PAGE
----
"You agree that you will not use any robot, spider, scraper or other automated means to access the Site for any purpose without our express written permission."

 

GeoToad is definitely a scraper, definitely an automated means, therefore unless TPTB expressly says that it is OK to use it, I think we should consider its use as a violation of the Terms of Use.

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Looks like TPTB have weighed in on this...just not here in the forums:

 

From the GeoToad Site:

Big news!

04aug2004 15:00

 

We've got four big news items! First, we've moved GeoToad to sf.net. This was supposed to happen a few weeks ago, but I guess I was inspired today. The second cool thing is lowracer wrote a very cool Introduction to Geotoad article.

 

The third item is of concern. Bryan Roth (cofounder of Geocaching.com) has asked me to terminate the distribution of GeoToad. I am currently reviewing my options regarding this. I will do whatever it takes to reach an agreement with the GC team to keep this project going, which hopefully will just mean modifying GeoToad to check and make sure the user has a valid subscription to their site.

 

The fourth item is that I am about to leave on vacation to Europe. I'll be out of reach until August 23rd. Don't expect GeoToad 3.8 till September.

 

And yes, the local cachers do appreciate Lowracer's work on the intro....even those of us who couldn't make the geekfest event!

 

[edited to update new text from GeoToad's site]

Edited by KoosKoos
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So the proper thing to do is to stop using the program.

 

Meanwhile, let those of us who have used and enjoyed the program insist loudly and clearly that Groundspeak incorporate the features of GeoToad into the Geocaching.com website in the form of enhanced pocket queries. And soon.

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Well, if geocaching.com is going to use it's list of caches as muscle against someone's open-source software, i'll be happy to remove all my planted caches from the database.

 

I'd like to see some negotiation here, not just a "Cease and desist" order. The site, code, name may belong to Groundspeak, but the caches aren't their property to be used as legal leverage.

 

I don't think that's too much to ask. *shrug*

Edited by Lasivian
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Why pocket queries? I want to download the gpx files directly from the website. Don't stuff them into my mailbox, please.

I agree with that. Pocket Queries are large files to be getting in my mailbox. Besides, don't you have to wait until they're delivered? It's not an instant thing, like Geotoad, is it?

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I think you all need to understand the impact of what the tool did. A website needs to support users where they request data and then process it. Ready a web page might require a good amount of processing on the server, the data to be send, and then a user (human) processes the web page which takes a while. Having a computer process the data doesn't take a while and would put tremendous stress on the gc.com infrastructure and likely bring it to its needs with just a relatively small number of folks actively pounding on it.

 

PQs are different... and more like the scenario above - a bit of processing and then the human interacts (for a long time) with the PQ.

 

Create PQs of whatever you want (up to 2500 caches a day). You shouldn't need more then last nights "view" of the cache. And why would you need to stay updated more then last nights view of 2500 caches?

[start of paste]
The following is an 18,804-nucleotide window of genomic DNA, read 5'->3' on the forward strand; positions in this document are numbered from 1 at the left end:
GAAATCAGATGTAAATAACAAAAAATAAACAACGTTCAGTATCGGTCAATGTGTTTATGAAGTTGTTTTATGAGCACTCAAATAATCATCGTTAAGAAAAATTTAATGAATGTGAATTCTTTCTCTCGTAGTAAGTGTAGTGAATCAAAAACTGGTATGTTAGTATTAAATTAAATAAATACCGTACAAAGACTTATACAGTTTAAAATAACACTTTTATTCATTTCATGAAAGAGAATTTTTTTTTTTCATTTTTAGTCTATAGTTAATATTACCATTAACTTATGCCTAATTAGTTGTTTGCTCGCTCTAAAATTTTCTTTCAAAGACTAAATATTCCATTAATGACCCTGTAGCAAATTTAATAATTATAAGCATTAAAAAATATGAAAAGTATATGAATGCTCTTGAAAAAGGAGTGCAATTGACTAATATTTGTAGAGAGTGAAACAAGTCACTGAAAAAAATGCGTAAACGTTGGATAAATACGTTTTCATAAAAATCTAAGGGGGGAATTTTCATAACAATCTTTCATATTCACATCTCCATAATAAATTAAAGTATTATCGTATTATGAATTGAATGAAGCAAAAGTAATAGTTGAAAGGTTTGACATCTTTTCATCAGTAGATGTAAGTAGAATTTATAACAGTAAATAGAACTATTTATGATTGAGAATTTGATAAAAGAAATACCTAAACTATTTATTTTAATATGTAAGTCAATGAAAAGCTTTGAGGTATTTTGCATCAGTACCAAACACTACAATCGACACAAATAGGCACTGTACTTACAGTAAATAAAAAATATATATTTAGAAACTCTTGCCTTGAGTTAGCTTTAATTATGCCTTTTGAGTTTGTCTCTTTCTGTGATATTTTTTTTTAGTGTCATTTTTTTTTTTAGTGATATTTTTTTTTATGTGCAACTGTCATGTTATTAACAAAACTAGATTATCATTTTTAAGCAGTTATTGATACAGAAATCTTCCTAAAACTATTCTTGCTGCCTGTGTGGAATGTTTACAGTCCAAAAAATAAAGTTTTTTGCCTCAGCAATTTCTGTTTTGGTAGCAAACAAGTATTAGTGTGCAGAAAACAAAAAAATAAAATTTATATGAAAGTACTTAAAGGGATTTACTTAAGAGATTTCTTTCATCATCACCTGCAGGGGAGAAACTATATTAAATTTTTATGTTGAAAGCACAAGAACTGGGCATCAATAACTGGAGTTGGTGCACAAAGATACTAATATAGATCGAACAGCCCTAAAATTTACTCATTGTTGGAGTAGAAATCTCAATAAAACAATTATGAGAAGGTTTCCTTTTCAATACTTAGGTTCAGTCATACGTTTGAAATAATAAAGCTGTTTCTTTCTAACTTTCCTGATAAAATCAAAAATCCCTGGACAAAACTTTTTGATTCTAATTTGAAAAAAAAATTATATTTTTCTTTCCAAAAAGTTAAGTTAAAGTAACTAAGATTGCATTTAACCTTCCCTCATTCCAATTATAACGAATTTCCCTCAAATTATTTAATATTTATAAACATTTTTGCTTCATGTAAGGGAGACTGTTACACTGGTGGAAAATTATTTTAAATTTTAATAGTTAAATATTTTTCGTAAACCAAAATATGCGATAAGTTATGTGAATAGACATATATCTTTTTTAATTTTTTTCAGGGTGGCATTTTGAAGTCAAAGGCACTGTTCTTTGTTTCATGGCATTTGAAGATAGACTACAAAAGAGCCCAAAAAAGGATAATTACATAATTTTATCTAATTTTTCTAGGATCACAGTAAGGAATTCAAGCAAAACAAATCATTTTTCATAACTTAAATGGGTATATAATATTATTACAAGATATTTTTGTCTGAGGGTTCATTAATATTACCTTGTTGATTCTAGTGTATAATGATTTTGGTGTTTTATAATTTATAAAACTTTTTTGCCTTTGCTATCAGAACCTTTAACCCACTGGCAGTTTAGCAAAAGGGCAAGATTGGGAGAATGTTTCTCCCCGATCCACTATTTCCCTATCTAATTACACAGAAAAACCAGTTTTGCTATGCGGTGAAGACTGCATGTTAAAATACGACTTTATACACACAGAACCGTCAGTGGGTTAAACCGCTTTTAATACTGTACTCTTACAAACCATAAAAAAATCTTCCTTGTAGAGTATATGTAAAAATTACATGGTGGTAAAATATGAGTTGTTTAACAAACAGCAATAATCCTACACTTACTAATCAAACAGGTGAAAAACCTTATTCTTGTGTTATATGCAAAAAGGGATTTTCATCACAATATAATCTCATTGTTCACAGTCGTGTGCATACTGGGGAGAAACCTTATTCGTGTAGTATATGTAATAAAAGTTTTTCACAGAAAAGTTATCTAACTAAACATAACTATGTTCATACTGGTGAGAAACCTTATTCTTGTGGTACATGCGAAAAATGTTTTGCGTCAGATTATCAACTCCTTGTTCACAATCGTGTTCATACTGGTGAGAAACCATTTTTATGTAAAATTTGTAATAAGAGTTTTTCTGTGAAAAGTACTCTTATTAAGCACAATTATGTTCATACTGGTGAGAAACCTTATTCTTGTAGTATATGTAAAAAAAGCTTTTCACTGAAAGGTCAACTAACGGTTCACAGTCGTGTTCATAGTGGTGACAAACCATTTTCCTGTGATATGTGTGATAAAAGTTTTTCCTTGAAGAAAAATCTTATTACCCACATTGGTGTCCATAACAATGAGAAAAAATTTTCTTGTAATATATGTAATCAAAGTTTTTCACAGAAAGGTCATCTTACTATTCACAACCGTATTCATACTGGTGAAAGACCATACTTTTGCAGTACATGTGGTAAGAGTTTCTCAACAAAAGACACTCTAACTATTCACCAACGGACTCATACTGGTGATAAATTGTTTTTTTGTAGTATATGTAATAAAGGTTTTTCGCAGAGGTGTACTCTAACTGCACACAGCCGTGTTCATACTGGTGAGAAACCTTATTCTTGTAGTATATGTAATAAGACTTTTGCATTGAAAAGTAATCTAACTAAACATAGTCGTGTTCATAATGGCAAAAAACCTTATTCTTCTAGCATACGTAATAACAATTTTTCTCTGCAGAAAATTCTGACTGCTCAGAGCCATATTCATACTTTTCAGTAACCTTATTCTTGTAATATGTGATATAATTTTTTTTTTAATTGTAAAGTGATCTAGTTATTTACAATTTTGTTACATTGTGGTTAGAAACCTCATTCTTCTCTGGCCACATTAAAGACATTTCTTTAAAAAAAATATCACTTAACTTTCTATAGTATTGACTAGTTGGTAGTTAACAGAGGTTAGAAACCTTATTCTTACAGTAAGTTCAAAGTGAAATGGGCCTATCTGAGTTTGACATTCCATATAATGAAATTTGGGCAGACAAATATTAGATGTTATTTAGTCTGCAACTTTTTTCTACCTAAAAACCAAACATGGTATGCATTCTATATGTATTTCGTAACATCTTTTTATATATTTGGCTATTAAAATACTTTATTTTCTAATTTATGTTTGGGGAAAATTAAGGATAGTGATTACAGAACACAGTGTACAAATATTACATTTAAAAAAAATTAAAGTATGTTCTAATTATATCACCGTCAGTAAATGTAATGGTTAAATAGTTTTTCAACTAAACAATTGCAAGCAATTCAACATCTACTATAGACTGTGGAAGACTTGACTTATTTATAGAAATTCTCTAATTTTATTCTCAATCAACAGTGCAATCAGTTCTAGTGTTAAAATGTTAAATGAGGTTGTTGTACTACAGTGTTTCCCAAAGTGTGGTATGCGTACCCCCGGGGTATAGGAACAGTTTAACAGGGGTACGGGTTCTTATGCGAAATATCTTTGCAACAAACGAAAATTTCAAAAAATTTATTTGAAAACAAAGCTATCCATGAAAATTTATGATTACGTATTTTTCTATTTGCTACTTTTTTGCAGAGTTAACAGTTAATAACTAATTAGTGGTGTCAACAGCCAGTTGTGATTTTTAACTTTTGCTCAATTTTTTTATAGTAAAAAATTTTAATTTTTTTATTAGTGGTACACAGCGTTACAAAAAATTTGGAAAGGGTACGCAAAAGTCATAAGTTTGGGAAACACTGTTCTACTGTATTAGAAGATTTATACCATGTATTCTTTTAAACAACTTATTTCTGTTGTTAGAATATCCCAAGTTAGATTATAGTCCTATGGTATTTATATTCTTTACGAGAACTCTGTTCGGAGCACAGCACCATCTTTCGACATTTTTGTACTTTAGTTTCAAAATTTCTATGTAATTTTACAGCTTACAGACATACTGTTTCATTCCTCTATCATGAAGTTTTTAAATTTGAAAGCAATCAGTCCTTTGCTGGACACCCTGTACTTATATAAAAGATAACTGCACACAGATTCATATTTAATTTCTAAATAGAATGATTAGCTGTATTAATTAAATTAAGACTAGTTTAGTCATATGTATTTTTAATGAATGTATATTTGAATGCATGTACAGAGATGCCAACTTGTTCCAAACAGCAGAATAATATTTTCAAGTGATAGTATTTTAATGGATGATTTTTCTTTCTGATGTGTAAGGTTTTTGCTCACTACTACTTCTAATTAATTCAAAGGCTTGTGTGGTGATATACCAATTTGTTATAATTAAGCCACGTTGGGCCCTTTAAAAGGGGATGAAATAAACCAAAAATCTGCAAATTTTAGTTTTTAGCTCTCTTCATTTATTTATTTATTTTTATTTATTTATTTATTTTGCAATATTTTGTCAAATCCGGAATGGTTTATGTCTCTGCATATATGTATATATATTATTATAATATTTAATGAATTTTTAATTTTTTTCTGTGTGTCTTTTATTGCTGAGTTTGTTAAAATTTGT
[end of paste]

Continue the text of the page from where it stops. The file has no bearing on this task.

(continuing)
Maybe if there was some need I'm not aware of, I'd understand where the PQ doesn't meet your need.

 

David

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Ok - just downloaded, extracted and ran my first GeoToad to see what might be unique.

 

Maybe I should wait to see what others post as their reason for using it, but with a premium subscription and PQs, I think you get what GeoToad can provide and much more. Well, I should say the PQ is just data, so you would need to add a program like GSAK or another GPX manipulation program which gives you what GeoToad does and, from what I saw, MUCH more flexibility.

 

I ran a query for caches within 10 miles of my house that I haven't found and to output it in GPX format. It took a while to run (minutes) and I have a fast machine and a fast internet connection. For me to do the same thing in GSAK would take 1 second.

 

I imagine if you wanted to be FTF and you ran the FTF process every hour, it would be useful to you. Or, if you didn't have a premium subscription, it's a way around becoming a premium member and getting the PQ/GPX abilities.

 

But please, let me know what I'm missing that wasn't obvious from reviewing the main screen or the very detailed PPT presentation lowracer did.

 

David

Edited by Team DEMP
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I wanted to let everyone here know that I have replied to the letter sent to me earlier today regarding GeoToad. I'm trying to work out an arrangement with the Geocaching.com team in order to preserve the future of the open source GeoToad toolkit. Suffice to say, this will most likely require that GeoToad be crippled for non-premium members. This was a feature that I had planned on adding, so it does not upset me in the least. While I do not agree with the letter, I will do whatever it takes to make GeoToad compatible with their requirements.

 

Team DEMP referred to the poor performance of GeoToad. This (along with other techniques) is done on purpose to minimize the load on the Geocaching.com servers. It's what being a good net citizen is all about.

 

Team DEMP asked about what features make GeoToad unique. Some of the info below may be out of date, so please excuse:

 

* First of all, GeoToad can output Geocaching output to more formats than anything else on the planet. GeoToad was written before Pocket Queries as a tool to save Geocache information onto my iPod.

 

* GeoToad allows you to include and exclude people who have found the cache. I go geocaching a lot with my girlfriend, and sometimes I want to compete with her (include only caches she's done, but not ones I've done), and sometimes I want to collaborate with her (exclude caches done by either of us).

 

* GeoToad allows you to exclude people who have placed the cache. WE4NC's caches always bugged me, so I added this.

 

* Full keyword searches. GeoToad can search keywords from the comments or cache description to make your match. You are not restricted to simple keywords, but complex regular expressions as well.